For clarity, the pilot transmission and channel estimation techniques have been described for an OFDM system. These techniques may be used for other multicarrier modulation techniques such as discrete multi tone (DMT).

FIG. 4 shows a block diagram of an access point 1100 and a terminal 1150 in the OFDM system. On the downlink, at access point 1100, a transmit (TX) data processor 1110 receives, formats, codes, interleaves, and modulates (i.e., symbol maps) traffic data and provides modulation symbols (or simply, “data symbols”). An OFDM modulator 1120 receives the data symbols and pilot symbols, performs OFDM modulation as described for FIG. 5, and provides a stream of OFDM symbols. Pilot symbols are transmitted in a staggered manner. A transmitter unit (TMTR) 1122 receives and converts the stream of OFDM symbols into one or more analog signals, conditions (e.g., amplifies, filters, and frequency upconverts) the analog signals to generate a downlink signal, and transmits the signal via an antenna 1124 to the terminals.

At terminal 1150, an antenna 1152 receives the downlink signal and provides a received signal to a receiver unit (RCVR) 1154. Receiver unit 1154 conditions (e.g., filters, amplifies, and frequency downconverts) the received signal, digitizes the conditioned signal, and provides received chips to an OFDM demodulator 1156.

FIG. 5 shows an embodiment of OFDM demodulator 1156. A cyclic prefix removal unit 1212 removes the cyclic prefix appended to each OFDM symbol. An FFT unit 1214 then transforms each received transformed symbol to the frequency domain using an N_{F}point FFT and obtains N_{F }received symbols for the N_{F }subbands. FFT unit 1214 provides received pilot symbols to a processor 1170 and received data symbols to a detector 1216. Detector 1216 further receives a frequency response estimate H_{m,d(k) }for the downlink from processor 1170, performs detection on the received data symbols to obtain detected symbols (which are estimates of the transmitted data symbols), and provides the detected symbols to an RX data processor 1158.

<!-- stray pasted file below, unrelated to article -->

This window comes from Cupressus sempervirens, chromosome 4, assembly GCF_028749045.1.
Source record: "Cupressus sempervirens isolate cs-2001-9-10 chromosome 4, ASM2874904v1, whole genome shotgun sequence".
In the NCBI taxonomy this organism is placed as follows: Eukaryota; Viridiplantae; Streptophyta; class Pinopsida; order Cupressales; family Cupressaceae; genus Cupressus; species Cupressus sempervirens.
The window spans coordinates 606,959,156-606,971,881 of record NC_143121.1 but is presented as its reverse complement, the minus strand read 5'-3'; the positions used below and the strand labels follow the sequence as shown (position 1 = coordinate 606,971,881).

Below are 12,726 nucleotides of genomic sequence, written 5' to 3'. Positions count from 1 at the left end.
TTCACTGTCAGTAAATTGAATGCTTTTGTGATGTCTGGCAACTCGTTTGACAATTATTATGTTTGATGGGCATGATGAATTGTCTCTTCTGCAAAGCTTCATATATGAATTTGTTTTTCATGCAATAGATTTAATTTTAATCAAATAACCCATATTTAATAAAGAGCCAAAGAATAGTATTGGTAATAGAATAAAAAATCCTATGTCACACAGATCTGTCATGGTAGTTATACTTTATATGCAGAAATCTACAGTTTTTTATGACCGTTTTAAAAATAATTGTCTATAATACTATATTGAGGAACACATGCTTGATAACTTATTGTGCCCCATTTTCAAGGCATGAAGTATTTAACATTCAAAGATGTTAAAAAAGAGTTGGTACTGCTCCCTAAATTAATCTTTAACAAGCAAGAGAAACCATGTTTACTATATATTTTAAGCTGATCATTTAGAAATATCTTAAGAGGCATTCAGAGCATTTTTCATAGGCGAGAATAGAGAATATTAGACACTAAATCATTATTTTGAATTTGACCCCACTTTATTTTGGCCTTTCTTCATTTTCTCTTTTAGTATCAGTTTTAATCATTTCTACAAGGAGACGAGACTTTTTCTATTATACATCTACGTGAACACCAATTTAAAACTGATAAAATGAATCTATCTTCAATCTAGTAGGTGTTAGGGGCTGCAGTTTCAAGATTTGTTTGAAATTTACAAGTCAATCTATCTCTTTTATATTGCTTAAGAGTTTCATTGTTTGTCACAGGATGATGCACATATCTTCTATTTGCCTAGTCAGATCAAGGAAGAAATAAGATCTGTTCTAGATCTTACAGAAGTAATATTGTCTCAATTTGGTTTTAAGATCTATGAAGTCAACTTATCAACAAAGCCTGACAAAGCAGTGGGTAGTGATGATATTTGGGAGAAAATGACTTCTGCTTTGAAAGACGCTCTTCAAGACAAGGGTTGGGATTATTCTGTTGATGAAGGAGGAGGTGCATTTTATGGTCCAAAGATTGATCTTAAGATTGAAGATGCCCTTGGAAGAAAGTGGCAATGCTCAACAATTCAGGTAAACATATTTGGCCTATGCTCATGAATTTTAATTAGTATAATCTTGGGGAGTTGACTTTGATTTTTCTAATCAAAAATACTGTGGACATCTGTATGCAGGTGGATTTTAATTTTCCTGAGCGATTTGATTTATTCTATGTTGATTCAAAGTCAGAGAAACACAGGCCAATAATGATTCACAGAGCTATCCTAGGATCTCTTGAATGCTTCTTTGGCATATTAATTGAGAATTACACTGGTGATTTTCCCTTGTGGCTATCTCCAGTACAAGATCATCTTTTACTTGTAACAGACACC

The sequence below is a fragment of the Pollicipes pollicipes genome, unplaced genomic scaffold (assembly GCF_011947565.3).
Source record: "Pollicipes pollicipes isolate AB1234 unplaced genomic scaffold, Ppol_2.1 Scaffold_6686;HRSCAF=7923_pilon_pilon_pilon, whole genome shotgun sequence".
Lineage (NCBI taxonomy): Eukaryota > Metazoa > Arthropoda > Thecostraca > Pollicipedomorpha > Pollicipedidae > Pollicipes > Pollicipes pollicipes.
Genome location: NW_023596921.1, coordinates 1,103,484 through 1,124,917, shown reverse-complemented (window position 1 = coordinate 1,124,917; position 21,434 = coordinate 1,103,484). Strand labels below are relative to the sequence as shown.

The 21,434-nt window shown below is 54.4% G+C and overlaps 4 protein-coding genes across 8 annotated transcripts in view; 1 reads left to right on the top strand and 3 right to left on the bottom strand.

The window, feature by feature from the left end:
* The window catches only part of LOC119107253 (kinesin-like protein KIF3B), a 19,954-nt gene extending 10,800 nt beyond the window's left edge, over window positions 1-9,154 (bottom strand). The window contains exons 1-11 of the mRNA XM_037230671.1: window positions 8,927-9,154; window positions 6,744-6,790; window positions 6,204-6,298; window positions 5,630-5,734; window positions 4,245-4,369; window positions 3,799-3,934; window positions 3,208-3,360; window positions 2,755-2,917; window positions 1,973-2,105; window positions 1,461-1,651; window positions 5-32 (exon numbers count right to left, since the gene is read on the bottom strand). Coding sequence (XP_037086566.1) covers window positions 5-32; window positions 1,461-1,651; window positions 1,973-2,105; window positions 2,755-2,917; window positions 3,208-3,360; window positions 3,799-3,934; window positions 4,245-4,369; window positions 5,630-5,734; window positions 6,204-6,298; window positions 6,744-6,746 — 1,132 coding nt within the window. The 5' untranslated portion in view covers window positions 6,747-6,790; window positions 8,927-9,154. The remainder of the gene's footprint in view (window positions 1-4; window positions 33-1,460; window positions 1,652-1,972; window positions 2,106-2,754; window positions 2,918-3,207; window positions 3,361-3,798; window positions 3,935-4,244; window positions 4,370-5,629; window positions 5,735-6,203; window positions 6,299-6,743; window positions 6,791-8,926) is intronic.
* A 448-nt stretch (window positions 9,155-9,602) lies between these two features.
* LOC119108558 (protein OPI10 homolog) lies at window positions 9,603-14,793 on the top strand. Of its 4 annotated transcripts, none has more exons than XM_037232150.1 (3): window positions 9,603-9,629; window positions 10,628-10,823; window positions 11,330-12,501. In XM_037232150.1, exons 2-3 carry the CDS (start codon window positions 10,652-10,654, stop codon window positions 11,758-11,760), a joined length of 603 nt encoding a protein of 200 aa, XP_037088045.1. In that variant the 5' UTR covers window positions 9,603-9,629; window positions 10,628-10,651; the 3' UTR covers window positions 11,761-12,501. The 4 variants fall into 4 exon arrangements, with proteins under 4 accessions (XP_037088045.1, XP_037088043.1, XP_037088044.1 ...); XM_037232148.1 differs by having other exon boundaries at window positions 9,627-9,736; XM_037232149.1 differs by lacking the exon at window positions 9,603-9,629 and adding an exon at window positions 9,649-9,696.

Processor 1170 includes a channel estimator 1220 that obtains the received pilot symbols and performs channel estimation as described above. Within channel estimator 1220, a pilot detector 1222 removes the modulation on the received pilot symbols and may perform extrapolation and/or interpolation as necessary to obtain an initial frequency response estimate Ĥ_{p,dn }with channel gain estimates for N_{dn }uniformly distributed subbands in each OFDM symbol period. An IFFT unit 1224 performs an IFFT on the initial frequency response estimate to obtain a channel impulse response estimate ĥ_{N} _{ dn } _{,dn }with N_{dn }taps. A repetition unit 1226 repeats the channel impulse response estimate as many times as necessary and further adjusts the phase of each instance if needed. A combiner/filter 1228 then either combines or filters the output of unit 1226 and provides a full channel impulse response estimate. A threshold and zeropadding unit 1230 performs thresholding (if enabled) and zeropadding to obtain a vector ĥ_{N} _{ F } _{,dn }with N_{F }taps. An FFT unit 1232 then performs an FFT on the vector ĥ_{N} _{ F } _{,dn }to obtain the final frequency response estimate Ĥ_{N} _{ F } _{, dn }for the N_{F }subbands for the downlink.

RX data processor 1158 demodulates (i.e., symbol demaps), deinterleaves, and decodes the detected symbols to recover the transmitted traffic data. The processing by OFDM demodulator 1156 and RX data processor 1158 is complementary to the processing by OFDM modulator 1120 and TX data processor 1110, respectively, at access point 1100.

On the uplink, a TX data processor 1182 processes traffic data and provides data symbols. An OFDM modulator 1184 receives and multiplexes the data symbols with pilot symbols, performs OFDM modulation, and provides a stream of OFDM symbols. The pilot symbols may be transmitted on N_{up }subbands that have been assigned to terminal 1150 for pilot transmission. The number of pilot subbands (N_{up}) for the uplink may be the same or different from the number of pilot subbands (N_{dn}) for the downlink. Moreover, the same or different (e.g., staggering) pilot transmission schemes may be used for the downlink and uplink. A transmitter unit 1186 then receives and processes the stream of OFDM symbols to generate an uplink signal, which is transmitted via an antenna 1152 to the access point.